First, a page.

Before I go on, I’d just like to say that some of my favorite quotes are from Groucho Marx. One that comes to mind is “Outside of a dog, a book is man’s best friend. Inside of a dog, it’s too dark to read.” Gotta love that.
Okay. So it’s hard for me to believe that the end of 2019 is fast approaching. It seems like this year flew by. Even faster than last year.
They say that as you get older, your perception of time changes. Days are shorter. Years are shorter. I’ve certainly experienced that.
I’ve read one theory that goes something like this: When you are two years old, a day is a much larger percentage of your entire life than when you are 50 years old. But if that is the cause, then one would think we would perceive a “speeding up” of time even at the tender age of ten years old as compared to two years old. So personally, I think that theory is hogwash. Although, one can’t deny the math. But math, like statistics, never tells the whole story.
Another theory is that when we are young everything is new. Our days are packed with new experiences and learning all sorts of things. As we get older and things become more routine, we lose our sense of time passing. I think this might be closer to the mark. I often come to the end of the day more rapidly than I thought I might and when I look casually back at it, it seems sometimes that I’ve done nothing during the day. But if I actually sit down and list all that I did, the list is enormous. It’s just that I’ve done all those things thousands of times and so give little thought to them as I am doing them.
Consider learning to tie your own shoe laces. At first it is difficult. You might have to start over several times before you get it right. When you are older, you do it without a thought; a few seconds and it’s done.
Physics has a slightly different take on the whole thing. Mind time and clock time are two very different things and they flow at different rates. Our perception of time changes constantly, depending on the activities we’re engaged in, our age, and even how much rest we get.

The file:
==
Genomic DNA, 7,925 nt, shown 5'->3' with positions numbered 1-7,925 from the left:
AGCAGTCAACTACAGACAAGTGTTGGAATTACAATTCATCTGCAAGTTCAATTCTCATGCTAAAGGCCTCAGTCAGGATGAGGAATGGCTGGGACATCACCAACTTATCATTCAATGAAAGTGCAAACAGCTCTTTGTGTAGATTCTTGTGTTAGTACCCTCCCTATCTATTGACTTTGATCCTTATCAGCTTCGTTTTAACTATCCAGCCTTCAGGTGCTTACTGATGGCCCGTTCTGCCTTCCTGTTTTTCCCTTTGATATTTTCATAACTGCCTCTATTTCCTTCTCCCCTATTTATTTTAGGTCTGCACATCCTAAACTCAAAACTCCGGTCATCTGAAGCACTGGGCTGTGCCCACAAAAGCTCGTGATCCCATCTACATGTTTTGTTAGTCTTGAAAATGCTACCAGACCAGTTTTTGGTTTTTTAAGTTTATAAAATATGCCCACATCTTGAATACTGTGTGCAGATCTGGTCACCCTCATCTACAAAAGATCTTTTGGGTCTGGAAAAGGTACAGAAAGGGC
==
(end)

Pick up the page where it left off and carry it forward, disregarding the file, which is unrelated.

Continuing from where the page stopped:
According to Adrian Bejan (a mechanical engineering professor), the passage of time is related to what we see. As physical mental-image processing time and the rapidity of images we take in changes, so does our perception of time. Bejan says that time is happening in the mind’s eye. It is related to the number of mental images the brain encounters and organizes and the state of our brains as we age. When we get older, the rate at which changes in mental images are perceived decreases because of several transforming physical features, including vision, brain complexity, and later in life, degradation of the pathways that transmit information. And this shift in image processing leads to the sense of time speeding up. He also asserts that the sensing of time passing is different for every individual because we are all different. I won’t argue with that.
No matter the mechanism, no matter the cause, I know for a fact that time is passing faster and faster every year. Doesn’t matter that there are the same number of seconds in a minute, minutes in an hour, and hours in a day.
Maybe it’s very egocentric, but I can only perceive time as I perceive time. I can’t experience it as my husband does or any other person. And it’s definitely speeding up. I sometimes wonder if I have enough of it. I question how much time I have.
And then there’s the answer.